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Committee examines impact of Brexit on agricultural workforce in Scotland

18 April 2019

The Scottish Affairs Committee continues its inquiry into the future of Scottish agriculture, with a session examining the impact of the Government’s post-Brexit immigration proposals for Scottish farms, and the proposals for a seasonal agricultural workers scheme.


The agri-food sector in Scotland relies heavily on seasonal and permanent employees from outside the UK. Scottish farming businesses employ up to 10,000 non-UK nationals in seasonal positions in the soft fruit and vegetable sectors each year. Over the last two years however, the number of workers coming from the EU has been declining.

Purpose of the session

In the fourth session of its inquiry into the future of Scottish agriculture after Brexit, the Scottish Affairs Committee will examine how Brexit might impact the agricultural workforce in Scotland and whether the Government’s new Seasonal Workers Pilot can help tackle the labour shortages facing the sector.

In the first panel, the Committee will hear from representatives of Angus Growers Ltd, Agrico Ltd and Glenrath Egg farms Ltd to hear about the labour demands of the soft fruit, potato and egg sectors. Angus Growers have indicated that a 10-20% decline in their seasonal workforce has negatively affected their production, with some produce having to be sacrificed as a result.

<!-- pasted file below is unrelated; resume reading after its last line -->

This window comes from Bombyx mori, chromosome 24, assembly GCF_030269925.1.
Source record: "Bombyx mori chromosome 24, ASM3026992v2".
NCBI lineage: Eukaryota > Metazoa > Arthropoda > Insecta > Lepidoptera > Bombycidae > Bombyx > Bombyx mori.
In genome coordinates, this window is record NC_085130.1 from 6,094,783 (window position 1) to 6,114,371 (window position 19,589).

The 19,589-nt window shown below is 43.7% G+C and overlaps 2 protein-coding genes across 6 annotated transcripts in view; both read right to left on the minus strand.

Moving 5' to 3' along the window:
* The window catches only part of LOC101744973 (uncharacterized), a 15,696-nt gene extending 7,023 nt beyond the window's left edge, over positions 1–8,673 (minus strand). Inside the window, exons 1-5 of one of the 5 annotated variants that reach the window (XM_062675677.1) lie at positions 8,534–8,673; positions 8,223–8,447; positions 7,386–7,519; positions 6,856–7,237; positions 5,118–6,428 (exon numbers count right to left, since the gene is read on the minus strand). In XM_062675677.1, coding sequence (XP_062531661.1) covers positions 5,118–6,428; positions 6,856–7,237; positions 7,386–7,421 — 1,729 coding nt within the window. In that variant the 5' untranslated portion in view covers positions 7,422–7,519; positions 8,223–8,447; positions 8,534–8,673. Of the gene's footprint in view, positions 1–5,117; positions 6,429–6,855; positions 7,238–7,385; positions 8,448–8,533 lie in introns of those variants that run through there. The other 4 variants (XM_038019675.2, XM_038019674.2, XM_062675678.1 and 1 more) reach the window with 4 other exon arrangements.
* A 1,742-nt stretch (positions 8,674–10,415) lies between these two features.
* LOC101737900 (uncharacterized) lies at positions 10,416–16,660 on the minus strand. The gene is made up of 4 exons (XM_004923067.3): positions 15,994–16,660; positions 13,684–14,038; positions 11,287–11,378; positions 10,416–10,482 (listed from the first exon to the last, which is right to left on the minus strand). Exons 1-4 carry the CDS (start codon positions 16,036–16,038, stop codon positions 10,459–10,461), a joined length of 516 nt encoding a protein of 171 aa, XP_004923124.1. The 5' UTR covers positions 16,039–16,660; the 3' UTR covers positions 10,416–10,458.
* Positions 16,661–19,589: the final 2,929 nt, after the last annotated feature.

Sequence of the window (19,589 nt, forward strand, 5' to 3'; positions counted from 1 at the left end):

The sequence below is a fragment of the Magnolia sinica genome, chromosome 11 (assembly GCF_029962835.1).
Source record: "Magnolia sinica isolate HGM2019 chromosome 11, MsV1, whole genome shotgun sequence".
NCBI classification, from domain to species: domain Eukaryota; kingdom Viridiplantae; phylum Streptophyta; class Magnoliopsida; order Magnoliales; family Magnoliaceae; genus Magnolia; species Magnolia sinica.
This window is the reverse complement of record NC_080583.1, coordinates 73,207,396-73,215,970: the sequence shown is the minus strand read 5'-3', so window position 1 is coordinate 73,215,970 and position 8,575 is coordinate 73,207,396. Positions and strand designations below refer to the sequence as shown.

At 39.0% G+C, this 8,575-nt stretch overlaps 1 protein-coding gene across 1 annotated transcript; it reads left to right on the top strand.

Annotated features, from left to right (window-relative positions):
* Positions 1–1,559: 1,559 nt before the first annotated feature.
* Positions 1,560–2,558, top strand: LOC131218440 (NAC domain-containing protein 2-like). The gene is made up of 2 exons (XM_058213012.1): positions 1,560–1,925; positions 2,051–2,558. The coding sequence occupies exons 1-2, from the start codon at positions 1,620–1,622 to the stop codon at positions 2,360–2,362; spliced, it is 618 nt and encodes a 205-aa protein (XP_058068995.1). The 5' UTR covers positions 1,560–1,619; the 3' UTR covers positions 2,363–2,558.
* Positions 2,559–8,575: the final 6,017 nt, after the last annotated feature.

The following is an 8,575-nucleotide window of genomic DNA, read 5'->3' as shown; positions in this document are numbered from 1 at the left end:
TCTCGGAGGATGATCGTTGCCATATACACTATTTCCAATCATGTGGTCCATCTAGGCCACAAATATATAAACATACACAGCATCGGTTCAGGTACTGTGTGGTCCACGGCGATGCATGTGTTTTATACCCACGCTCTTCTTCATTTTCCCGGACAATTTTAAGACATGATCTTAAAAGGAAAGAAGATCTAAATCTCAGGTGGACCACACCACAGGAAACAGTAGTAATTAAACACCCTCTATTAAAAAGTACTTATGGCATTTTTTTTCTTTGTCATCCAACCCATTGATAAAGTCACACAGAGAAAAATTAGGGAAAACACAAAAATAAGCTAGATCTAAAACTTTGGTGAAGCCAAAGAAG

In the second panel, the operators of the Government’s new seasonal workers pilot scheme will give evidence to the Committee on the roll-out of the scheme in Scotland and the challenges which may be faced in rolling out a permanent scheme.


Tuesday 23 April 2019, Committee room 8, Palace of Westminster

2pm – Sector representatives

  • Sir John Campbell, Glenrath Egg Farms Ltd
  • James Porter, Angus Growers Ltd
  • Archie Gibson, Agrico UK Ltd

2.45pm – Seasonal workers pilot scheme operators

  • Stephanie Maurel, Chief Executive, Concordia
  • Matthew Jarett, Managing Director, Pro-Force Ltd

Further information

Image: Creative Commons/Brian Forbes